Our ultimate goal in seeking full union with God is to be able to see the world as God sees it, to think as God does, to act as God does.  If we look at the readings for today (Feb 21, 2019), Jesus rebukes Peter for thinking as human beings do and not as God does. And how does God see, and think and act? With MERCY and JUSTICE. All of us must get past our cloudy view of the world and the people in it. The way that we do this is by seeking FULL healing in our own lives first. This can only be done through a complete surrender of our view to Jesus.  We must speak honestly and openly with Jesus. Asking him to show us the fullness of the Truth, so that we may live it in our daily lives. If we hold anything back from God, then we will never be completely healed. We will remain in our sin, we will remain in our distorted view, where we will not be able to see clearly as God does.

For me, I remained in this stage of being partially healed for many years.  Not until I began listening to God and OBEYING HIM instead of my own desires, was I able to get on the path of full healing.  Although I would not consider myself fully healed at this point, I do know that God is gently working with me, leading me step by step along this path.  I am not sure how long this journey will be for me, but I do know that my desires have changed and I now desire to do the Will of God in all things.

In the first reading from Wednesday’s daily readings, the promise that God made to Noah after the flood is that God will never curse the earth because of human beings again.  We may be tempted to sin and may give in and act on it in our lives, but God is always going to be standing there with his hand outstretched to us, offering us full healing for our lives.  He wants nothing more than to pull us up out of our confusion, out of our distorted view, and bring us into the fullness of the light of the Truth. We must only reach our hand out to His so that He can pull us up out of our state in life and into his Merciful Love.

About veilofveronica

I am a mother and wife as well as an RCIA and Adult Faith Formation catechist at a parish in the south. I have 3 children and a great husband.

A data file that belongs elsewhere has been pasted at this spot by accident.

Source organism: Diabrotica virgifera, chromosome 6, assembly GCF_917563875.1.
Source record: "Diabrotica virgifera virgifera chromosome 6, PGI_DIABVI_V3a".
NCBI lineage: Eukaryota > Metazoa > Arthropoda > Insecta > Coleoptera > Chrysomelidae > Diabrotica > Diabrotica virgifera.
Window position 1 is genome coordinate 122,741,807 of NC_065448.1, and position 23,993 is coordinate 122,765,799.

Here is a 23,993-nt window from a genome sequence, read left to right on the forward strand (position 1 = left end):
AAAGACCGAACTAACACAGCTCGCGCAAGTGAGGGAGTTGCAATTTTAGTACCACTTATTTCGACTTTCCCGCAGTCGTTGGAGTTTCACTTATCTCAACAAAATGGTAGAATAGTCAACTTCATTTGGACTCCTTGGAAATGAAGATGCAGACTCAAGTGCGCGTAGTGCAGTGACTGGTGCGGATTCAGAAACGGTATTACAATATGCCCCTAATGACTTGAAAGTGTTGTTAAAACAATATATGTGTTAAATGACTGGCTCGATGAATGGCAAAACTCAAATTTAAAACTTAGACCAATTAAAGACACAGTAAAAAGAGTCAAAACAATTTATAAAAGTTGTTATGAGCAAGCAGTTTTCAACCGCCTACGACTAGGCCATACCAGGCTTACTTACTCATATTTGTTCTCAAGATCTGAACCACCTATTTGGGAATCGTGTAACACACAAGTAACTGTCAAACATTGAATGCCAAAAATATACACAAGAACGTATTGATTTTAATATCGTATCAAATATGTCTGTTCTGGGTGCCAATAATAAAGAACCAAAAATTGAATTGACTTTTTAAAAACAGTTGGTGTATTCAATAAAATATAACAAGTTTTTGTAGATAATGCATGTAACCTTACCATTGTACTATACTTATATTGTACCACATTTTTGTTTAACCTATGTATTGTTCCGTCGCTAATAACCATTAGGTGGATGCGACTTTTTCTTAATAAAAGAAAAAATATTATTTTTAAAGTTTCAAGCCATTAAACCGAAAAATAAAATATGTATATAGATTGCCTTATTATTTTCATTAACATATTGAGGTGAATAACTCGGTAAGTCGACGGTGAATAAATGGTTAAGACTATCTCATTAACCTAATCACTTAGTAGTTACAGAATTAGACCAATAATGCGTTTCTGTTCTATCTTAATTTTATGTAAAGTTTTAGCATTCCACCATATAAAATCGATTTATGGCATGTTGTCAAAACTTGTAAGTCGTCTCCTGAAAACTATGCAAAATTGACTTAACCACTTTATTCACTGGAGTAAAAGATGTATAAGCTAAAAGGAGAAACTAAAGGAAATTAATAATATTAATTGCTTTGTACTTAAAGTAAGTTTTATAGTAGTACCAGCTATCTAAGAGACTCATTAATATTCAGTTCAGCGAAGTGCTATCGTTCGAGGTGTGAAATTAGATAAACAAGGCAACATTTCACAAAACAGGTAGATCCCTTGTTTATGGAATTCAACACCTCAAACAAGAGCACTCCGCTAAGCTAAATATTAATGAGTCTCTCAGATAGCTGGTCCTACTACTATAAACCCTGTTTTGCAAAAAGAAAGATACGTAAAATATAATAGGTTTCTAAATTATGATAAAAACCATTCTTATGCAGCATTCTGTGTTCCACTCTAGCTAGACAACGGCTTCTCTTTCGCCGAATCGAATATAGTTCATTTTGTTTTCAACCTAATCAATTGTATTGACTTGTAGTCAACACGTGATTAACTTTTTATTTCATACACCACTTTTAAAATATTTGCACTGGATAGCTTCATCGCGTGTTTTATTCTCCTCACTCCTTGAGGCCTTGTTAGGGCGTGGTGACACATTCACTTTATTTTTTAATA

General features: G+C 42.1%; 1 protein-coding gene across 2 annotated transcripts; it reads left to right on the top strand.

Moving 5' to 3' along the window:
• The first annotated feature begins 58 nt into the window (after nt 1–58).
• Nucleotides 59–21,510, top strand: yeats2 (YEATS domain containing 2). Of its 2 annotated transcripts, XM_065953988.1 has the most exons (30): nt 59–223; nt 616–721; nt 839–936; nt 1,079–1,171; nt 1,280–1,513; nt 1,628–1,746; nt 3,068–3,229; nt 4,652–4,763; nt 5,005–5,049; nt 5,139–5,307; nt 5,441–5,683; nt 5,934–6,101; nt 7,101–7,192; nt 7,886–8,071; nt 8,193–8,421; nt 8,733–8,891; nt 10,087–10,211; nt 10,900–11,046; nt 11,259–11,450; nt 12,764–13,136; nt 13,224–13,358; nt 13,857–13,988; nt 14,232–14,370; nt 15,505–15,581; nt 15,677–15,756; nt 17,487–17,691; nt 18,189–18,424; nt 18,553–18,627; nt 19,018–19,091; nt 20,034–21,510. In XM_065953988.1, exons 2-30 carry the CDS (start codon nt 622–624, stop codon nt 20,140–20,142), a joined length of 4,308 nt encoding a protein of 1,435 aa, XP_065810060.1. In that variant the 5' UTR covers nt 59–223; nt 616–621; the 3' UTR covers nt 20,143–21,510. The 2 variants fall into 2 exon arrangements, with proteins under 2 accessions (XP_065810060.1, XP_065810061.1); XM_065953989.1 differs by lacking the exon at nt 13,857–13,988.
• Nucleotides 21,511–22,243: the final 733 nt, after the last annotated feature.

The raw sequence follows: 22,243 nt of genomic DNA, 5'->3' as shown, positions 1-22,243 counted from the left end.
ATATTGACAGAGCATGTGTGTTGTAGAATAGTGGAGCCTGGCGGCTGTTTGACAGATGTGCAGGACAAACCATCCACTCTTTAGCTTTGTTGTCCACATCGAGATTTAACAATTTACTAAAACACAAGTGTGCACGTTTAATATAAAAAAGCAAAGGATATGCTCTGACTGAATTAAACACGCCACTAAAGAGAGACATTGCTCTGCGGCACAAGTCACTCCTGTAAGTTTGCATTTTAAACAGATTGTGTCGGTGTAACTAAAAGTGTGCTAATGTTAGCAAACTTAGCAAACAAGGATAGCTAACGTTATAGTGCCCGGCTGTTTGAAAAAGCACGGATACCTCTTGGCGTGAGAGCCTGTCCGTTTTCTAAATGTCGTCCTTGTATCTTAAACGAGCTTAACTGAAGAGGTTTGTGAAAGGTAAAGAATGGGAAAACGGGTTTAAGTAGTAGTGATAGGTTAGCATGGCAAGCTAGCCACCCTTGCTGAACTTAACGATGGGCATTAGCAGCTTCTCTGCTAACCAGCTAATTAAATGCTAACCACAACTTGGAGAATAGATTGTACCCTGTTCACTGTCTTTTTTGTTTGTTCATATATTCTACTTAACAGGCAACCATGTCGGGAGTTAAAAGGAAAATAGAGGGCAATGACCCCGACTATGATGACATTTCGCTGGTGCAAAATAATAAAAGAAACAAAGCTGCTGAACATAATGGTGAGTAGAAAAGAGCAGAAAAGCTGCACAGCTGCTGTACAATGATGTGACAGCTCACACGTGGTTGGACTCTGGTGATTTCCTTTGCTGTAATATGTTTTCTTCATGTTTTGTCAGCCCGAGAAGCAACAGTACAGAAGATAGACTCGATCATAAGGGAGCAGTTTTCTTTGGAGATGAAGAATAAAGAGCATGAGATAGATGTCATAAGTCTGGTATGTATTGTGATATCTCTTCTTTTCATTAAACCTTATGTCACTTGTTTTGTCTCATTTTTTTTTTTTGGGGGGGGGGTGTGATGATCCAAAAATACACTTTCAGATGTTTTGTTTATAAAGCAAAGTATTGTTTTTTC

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6 Responses to Mercy and Justice

  1. blindzanygirl says:

    What you write is very interesting. I am blind. But I can, like many other blind people, see SLIGHTLY. Like greyish shapes, and, I too see “men as trees walking.” This is such a very good description, and I am always struck by it. This is just so true to what some legally blind people see. And for myself, speaking just in physucal terms, I am SO GLAD that I can see that much, though realky it is nothing at all. I agree so much when you talk about the spuritually blind. I was very i terested to read your oerspective on this. And talking about people leading the man to Jesus ie, Helping him, I am regularly left out of Communion because I am in a wheelchair and blind. I have to sit at the back of the Church because there is no room at the front, and so I do not areceive Communion ie. Jesus. And so I would dearly love someone to take me, help me, and lead me to Jesys.

    • Thank you for sharing your story. Have you mentioned to your Priest that you get left out of communion? I will say a prayer for you. God Bless you.

      • blindzanygirl says:

        Oh yes my priest knows. However, hedid not address the issue. So the problem continued. But I told you my story simply becayse it seemed obvious to me that the writer of the Gospel knew EXACTLY what some blind people see or don’t see. People often assume various things about blindness that are not true. It takes a blind person to actually point out the truths and faksehoods concerning blindness. Thankyou for your prayers. I go to acdifferent Catholic Church now, where I CAN Receive Communion. The one thing that I would like to say though is that though Jesus did heal this blind man, and I note your comnents about the two stages, there is some mileage in consudering the fact that phtsical healing is not a,wats required, and indeed may not be the will of God. This is true for me. But in fact, though we are phtsically blind, we can be whole inside, and see clearer than people who have physical sught. For mysekf, I thank God for my blindness (that resulted from chemo drugs five years ago) abpnd accept it as a gift, as I did my cancer. So for some people God’s will is to receive physical healing, whereas for others it is not, yet both are healed, and for those who are not physucally healed the path is one of redemptive suffering, for the good of others. So in fact this story has many facets to it.

      • Yes, thank you for pointing that out. It is a living Gospel that can speak into each of our lives differently. I appreciate your telling us what a blind person actually experiences. And your story reminds me of the blind man that prayed for the intercession of Saint Bedasto to be cured of his blindness and he regained his sight, but later prayed that if possessing his sight wasn’t good for his soul that his blindness return. His blindness did indeed return. When we accept our suffering as gifts we do indeed become spiritual in our sight which unites us with Christ. God Bless you.

      • blindzanygirl says:

        Thankyou. I wasn’t sure whether tomoffer my perspective on it, and was not sure I gad expressed myself clearly, but in the end could not pass it by. Each time a story from the Gospels about a blind person is read in Mass, I kind of start at it in a way that sighted leple might not. I knew about Saint. Edasto, and in fact my old priest a d Spiritual Director posed that question to me. I knew immediately what my answer was – that I oreferred to remain blind for the spuritual benefits it gave, and the witness to other people. Thankyou for your Blog. I often read it but do not always comment. We need more Blogs like this one. Again, thankyou for yourn prayers 😊

      • You certainly can see clearly. Thank you for your witness.